Hannah Claus’ solo exhibition opened to the public at the McCord Museum on Thursday, March 7. Claus’ exhibit is titled “there’s a reason for our connection” and is part of the Museum’s annual Artist-in-Residence Program. Through this program, a selected artist is given access to the Museum’s collection and is able to create new works of art from their own perspective, influenced by and using the existing archives.
Claus comes from English and Kanien’kehá:ka (also known as Mohawk) heritage, the latter of which heavily influences her latest work. Her exhibition explores the notion of relationships, an important concept in Iroquois culture, and focuses specifically on people’s connections with the objects they’ve left behind. In exploring the museum archives, Claus was able to create an exhibition that relates the past to the present.
Claus’ exhibition is a multidisciplinary experience. Upon entering the exhibition, two of her influences are immediately presented: a display of Haudenosaunee beadwork and a collection of North West Company fur trade booklets. While trying to decipher what the text on the booklets reads, Claus imagined the difficulty faced by Indigenous peoples in taking part in these trade transactions.
Lining the walls of the exhibition are dark blankets with copper pins, representing the writing found in the fur trade booklets. Claus revealed during a press conference that, while blankets have had a negative connotation due to their role in the passing of diseases, they hold an important place in Indigenous rituals and were used as currency in fur trading.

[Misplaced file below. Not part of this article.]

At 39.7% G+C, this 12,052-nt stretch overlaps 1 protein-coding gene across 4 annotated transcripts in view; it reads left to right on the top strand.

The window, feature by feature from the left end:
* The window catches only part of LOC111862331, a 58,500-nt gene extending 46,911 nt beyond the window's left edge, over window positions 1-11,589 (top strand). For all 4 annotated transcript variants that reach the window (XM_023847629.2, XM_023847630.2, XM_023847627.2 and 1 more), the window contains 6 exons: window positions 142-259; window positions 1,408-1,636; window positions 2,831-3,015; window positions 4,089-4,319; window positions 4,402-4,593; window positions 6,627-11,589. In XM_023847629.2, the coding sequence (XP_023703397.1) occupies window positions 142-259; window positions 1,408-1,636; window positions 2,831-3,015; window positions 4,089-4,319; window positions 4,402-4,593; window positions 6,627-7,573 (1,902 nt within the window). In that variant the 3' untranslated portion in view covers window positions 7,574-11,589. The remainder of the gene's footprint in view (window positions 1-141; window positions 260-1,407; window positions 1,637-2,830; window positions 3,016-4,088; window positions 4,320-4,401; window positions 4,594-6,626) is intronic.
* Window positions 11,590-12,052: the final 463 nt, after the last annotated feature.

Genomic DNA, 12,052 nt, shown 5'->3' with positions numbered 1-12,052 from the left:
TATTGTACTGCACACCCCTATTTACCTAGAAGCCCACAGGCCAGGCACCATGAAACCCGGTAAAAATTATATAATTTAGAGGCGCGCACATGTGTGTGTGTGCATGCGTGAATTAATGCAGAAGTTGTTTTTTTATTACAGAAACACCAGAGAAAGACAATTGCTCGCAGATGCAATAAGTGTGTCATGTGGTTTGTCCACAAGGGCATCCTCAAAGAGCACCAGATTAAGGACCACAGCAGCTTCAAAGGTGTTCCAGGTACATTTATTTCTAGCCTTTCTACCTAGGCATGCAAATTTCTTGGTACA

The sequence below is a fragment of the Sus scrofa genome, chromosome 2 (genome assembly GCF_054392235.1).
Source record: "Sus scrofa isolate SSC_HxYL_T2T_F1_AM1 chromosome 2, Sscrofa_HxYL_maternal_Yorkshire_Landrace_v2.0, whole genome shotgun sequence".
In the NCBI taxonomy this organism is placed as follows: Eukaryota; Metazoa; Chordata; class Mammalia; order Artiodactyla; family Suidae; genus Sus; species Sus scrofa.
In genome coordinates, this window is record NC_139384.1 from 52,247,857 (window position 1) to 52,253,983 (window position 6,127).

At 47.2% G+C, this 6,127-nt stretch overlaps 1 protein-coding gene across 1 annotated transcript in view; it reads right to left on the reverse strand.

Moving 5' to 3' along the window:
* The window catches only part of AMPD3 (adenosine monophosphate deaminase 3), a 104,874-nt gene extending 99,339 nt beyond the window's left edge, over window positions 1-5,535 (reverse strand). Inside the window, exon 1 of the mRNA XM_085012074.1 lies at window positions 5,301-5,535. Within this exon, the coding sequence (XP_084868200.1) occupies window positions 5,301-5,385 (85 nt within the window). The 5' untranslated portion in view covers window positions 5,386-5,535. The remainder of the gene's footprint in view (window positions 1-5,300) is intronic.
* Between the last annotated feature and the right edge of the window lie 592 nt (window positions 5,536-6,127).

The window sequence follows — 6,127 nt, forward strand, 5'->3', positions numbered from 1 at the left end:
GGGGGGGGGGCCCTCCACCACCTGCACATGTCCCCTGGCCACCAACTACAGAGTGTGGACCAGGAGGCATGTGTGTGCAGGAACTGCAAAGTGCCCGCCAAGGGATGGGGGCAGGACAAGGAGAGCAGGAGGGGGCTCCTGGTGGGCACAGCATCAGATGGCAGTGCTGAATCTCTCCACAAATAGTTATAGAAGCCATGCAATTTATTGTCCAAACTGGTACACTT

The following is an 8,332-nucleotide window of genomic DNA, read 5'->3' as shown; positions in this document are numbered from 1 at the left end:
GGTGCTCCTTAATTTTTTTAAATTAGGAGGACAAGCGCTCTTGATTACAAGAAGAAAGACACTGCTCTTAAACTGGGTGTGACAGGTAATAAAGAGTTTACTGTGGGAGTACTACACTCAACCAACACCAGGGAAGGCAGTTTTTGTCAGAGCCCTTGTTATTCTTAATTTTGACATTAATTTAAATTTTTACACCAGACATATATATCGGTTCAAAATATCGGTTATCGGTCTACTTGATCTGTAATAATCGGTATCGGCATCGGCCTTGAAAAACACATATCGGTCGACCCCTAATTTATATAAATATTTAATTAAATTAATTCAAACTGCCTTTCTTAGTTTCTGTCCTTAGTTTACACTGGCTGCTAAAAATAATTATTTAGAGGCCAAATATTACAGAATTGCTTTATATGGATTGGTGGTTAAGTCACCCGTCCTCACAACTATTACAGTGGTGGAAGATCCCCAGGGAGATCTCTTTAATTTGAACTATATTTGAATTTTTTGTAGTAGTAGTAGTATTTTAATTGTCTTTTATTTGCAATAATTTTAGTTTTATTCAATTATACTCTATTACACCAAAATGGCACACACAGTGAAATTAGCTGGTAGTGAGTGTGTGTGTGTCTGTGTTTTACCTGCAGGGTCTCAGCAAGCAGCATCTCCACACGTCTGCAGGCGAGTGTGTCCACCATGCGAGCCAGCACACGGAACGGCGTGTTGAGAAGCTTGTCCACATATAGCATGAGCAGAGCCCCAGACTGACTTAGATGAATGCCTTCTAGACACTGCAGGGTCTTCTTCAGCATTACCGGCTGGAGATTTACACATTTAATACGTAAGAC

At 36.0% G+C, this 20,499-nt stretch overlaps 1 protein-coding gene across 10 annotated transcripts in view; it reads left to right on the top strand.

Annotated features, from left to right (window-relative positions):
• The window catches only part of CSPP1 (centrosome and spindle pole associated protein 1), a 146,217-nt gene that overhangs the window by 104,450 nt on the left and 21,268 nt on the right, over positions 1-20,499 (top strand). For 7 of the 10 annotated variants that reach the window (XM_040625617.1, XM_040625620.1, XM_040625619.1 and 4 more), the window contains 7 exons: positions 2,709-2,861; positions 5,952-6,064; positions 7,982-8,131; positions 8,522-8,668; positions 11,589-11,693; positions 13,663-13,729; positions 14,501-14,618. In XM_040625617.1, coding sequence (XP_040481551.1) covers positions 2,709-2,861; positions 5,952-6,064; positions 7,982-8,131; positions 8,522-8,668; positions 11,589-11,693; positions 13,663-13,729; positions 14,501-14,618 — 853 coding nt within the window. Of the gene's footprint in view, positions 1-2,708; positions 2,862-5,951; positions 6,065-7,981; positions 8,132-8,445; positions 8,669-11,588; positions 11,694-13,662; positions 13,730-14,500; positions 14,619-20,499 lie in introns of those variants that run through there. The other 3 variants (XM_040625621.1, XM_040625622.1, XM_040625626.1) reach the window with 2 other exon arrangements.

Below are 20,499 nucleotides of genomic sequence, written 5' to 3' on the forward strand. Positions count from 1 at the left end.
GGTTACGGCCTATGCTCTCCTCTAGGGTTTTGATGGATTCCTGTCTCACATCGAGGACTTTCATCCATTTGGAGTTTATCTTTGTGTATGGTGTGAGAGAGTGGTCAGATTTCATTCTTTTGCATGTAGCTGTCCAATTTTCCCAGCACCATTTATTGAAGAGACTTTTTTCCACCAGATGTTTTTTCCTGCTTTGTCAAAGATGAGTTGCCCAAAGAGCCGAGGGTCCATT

In another part of the exhibition, the gallery floor is covered in cups, organized in a circular formation. The cups are made of beeswax and inspired by Claus’ mother’s own collection. They were repurposed from the colonial cups found in the Museum and rethought from Claus’ perspective. She centers her Indigeneity in the colonial cups by lining the ground around them with cranberries and medicinal teas.
At the opposite end of the room is the piece that Claus is most known for, titled fancy dance shawl for Sky Woman. The work acts as a metaphor for the creation story of the Iroquois people, in which the Sky Woman fell on the Great Turtle, which then became the earth. Strings of disks, which contain close-up details of the other objects in the collection, hang from the ceiling. Air blows on the installation, creating moving shadows projected on the wall behind it. Claus describes this installation as a “shawl.” In observing this work of art, visitors have the opportunity to sit down and reflect on the Iroquois creation story.
“there’s a reason for our connection” will be on display at the McCord Museum until August 11.